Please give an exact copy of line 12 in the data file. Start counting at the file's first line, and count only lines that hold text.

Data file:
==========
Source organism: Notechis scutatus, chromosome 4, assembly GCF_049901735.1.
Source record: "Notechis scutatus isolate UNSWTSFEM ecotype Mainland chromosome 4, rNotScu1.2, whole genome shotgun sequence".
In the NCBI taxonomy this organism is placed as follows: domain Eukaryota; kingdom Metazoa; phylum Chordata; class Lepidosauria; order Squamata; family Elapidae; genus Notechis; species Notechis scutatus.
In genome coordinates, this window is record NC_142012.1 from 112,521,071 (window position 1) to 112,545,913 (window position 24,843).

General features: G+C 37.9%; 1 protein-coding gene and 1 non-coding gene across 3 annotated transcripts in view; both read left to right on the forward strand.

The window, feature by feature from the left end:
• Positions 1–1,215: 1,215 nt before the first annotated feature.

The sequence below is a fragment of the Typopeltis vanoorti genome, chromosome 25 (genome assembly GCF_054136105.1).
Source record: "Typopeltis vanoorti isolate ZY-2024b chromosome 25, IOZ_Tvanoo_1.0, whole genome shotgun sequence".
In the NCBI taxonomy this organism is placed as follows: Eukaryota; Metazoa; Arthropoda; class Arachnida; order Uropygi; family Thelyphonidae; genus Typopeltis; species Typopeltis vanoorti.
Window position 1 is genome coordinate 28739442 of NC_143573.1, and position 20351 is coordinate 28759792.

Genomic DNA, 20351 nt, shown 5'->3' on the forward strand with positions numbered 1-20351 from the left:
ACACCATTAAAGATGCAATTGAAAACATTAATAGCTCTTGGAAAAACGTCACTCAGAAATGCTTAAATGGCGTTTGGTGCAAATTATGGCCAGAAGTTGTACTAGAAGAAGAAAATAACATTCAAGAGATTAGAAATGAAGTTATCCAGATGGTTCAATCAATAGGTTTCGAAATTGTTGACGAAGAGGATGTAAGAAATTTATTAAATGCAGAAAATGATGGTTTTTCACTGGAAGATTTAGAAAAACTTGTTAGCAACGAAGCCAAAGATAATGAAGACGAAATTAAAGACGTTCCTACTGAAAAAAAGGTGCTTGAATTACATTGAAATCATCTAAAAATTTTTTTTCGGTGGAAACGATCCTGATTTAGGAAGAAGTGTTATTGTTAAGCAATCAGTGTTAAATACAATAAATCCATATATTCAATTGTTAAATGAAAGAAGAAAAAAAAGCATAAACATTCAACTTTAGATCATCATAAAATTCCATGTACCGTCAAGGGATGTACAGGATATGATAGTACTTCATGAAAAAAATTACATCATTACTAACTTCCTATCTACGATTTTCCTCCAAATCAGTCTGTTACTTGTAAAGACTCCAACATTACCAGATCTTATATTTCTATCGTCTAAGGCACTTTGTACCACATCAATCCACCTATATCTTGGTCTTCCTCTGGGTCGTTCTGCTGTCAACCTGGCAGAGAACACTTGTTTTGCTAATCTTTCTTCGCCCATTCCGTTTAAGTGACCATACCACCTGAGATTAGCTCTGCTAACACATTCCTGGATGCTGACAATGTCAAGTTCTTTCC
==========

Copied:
Genomic DNA, 20351 nt, shown 5'->3' on the forward strand with positions numbered 1-20351 from the left: